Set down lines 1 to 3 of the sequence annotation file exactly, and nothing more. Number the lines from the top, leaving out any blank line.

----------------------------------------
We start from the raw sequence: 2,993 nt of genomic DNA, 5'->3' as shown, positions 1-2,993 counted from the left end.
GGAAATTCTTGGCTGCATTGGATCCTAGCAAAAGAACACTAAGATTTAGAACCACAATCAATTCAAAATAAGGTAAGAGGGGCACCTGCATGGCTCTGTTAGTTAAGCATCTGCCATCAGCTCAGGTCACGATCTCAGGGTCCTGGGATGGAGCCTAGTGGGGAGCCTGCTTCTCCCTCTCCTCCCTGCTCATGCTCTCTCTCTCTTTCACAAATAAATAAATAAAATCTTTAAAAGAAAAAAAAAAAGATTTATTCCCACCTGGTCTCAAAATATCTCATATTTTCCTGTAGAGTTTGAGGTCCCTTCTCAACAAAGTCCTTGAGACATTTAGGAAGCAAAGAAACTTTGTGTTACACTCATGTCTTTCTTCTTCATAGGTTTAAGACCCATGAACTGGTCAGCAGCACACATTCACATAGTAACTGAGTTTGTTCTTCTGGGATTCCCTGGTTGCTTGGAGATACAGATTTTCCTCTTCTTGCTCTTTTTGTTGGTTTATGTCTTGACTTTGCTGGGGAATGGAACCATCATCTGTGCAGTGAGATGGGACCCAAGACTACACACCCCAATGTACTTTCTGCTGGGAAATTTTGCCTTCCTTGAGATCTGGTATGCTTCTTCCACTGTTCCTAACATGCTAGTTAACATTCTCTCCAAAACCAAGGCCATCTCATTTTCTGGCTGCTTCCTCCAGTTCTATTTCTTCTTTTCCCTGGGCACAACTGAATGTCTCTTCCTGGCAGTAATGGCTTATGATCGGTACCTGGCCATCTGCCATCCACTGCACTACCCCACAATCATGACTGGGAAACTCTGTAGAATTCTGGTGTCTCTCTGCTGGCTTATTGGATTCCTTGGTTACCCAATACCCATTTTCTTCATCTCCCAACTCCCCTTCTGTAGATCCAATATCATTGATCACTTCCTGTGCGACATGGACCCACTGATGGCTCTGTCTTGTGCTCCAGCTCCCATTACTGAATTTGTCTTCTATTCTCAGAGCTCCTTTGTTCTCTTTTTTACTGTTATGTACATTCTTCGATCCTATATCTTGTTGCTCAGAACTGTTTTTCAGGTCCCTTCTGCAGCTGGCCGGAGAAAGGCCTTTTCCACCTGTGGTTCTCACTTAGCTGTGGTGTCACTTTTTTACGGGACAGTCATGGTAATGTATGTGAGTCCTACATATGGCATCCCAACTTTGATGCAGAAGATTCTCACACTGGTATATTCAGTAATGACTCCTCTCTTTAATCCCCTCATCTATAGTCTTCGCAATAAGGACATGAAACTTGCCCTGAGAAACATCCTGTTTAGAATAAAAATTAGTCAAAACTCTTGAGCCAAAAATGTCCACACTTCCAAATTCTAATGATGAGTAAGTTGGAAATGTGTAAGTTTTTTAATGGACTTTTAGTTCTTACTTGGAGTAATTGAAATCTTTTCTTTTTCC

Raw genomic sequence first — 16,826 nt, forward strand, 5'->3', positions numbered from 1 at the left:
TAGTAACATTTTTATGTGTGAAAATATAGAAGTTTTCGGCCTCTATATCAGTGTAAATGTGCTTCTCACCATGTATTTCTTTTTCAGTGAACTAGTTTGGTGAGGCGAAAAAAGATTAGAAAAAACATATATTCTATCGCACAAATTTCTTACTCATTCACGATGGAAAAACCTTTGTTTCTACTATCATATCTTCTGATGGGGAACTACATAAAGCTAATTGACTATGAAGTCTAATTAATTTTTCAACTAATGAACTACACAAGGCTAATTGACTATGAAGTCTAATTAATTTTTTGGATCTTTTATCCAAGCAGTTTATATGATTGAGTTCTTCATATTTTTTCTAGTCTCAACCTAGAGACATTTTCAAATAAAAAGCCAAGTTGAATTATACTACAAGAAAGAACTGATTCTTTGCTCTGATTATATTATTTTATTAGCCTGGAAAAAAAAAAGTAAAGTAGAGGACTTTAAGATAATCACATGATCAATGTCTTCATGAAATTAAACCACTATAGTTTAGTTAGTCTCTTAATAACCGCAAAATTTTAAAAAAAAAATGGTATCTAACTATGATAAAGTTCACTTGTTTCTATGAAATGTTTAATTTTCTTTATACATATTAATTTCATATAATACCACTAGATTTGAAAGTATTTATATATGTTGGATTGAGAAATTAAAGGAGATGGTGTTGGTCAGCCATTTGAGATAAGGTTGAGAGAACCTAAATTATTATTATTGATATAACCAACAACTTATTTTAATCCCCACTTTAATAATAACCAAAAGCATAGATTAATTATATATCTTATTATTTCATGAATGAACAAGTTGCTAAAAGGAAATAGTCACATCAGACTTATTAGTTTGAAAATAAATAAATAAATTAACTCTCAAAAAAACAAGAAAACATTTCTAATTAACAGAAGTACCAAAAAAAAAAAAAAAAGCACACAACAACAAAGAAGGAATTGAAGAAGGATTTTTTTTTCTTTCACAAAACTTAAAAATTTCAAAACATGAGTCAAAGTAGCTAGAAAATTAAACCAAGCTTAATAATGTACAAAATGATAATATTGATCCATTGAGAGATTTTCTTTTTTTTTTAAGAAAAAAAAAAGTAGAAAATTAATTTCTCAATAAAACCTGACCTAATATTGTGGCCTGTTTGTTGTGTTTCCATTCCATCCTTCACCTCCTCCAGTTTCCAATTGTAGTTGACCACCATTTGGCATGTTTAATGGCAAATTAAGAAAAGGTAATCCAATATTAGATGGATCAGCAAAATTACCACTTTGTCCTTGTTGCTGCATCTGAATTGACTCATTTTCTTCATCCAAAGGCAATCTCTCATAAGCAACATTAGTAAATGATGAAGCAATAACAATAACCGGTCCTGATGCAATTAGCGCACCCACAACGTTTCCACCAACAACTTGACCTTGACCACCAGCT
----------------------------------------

We start from the raw sequence: 2,993 nt of genomic DNA, 5'->3' as shown, positions 1-2,993 counted from the left end.
GGAAATTCTTGGCTGCATTGGATCCTAGCAAAAGAACACTAAGATTTAGAACCACAATCAATTCAAAATAAGGTAAGAGGGGCACCTGCATGGCTCTGTTAGTTAAGCATCTGCCATCAGCTCAGGTCACGATCTCAGGGTCCTGGGATGGAGCCTAGTGGGGAGCCTGCTTCTCCCTCTCCTCCCTGCTCATGCTCTCTCTCTCTTTCACAAATAAATAAATAAAATCTTTAAAAGAAAAAAAAAAAGATTTATTCCCACCTGGTCTCAAAATATCTCATATTTTCCTGTAGAGTTTGAGGTCCCTTCTCAACAAAGTCCTTGAGACATTTAGGAAGCAAAGAAACTTTGTGTTACACTCATGTCTTTCTTCTTCATAGGTTTAAGACCCATGAACTGGTCAGCAGCACACATTCACATAGTAACTGAGTTTGTTCTTCTGGGATTCCCTGGTTGCTTGGAGATACAGATTTTCCTCTTCTTGCTCTTTTTGTTGGTTTATGTCTTGACTTTGCTGGGGAATGGAACCATCATCTGTGCAGTGAGATGGGACCCAAGACTACACACCCCAATGTACTTTCTGCTGGGAAATTTTGCCTTCCTTGAGATCTGGTATGCTTCTTCCACTGTTCCTAACATGCTAGTTAACATTCTCTCCAAAACCAAGGCCATCTCATTTTCTGGCTGCTTCCTCCAGTTCTATTTCTTCTTTTCCCTGGGCACAACTGAATGTCTCTTCCTGGCAGTAATGGCTTATGATCGGTACCTGGCCATCTGCCATCCACTGCACTACCCCACAATCATGACTGGGAAACTCTGTAGAATTCTGGTGTCTCTCTGCTGGCTTATTGGATTCCTTGGTTACCCAATACCCATTTTCTTCATCTCCCAACTCCCCTTCTGTAGATCCAATATCATTGATCACTTCCTGTGCGACATGGACCCACTGATGGCTCTGTCTTGTGCTCCAGCTCCCATTACTGAATTTGTCTTCTATTCTCAGAGCTCCTTTGTTCTCTTTTTTACTGTTATGTACATTCTTCGATCCTATATCTTGTTGCTCAGAACTGTTTTTCAGGTCCCTTCTGCAGCTGGCCGGAGAAAGGCCTTTTCCACCTGTGGTTCTCACTTAGCTGTGGTGTCACTTTTTTACGGGACAGTCATGGTAATGTATGTGAGTCCTACATATGGCATCCCAACTTTGATGCAGAAGATTCTCACACTGGTATATTCAGTAATGACTCCTCTCTTTAATCCCCTCATCTATAGTCTTCGCAATAAGGACATGAAACTTGCCCTGAGAAACATCCTGTTTAGAATAAAAATTAGTCAAAACTCTTGAGCCAAAAATGTCCACACTTCCAAATTCTAATGATGAGTAAGTTGGAAATGTGTAAGTTTTTTAATGGACTTTTAGTTCTTACTTGGAGTAATTGAAATCTTTTCTTTTTCC

Raw genomic sequence first — 16,826 nt, forward strand, 5'->3', positions numbered from 1 at the left: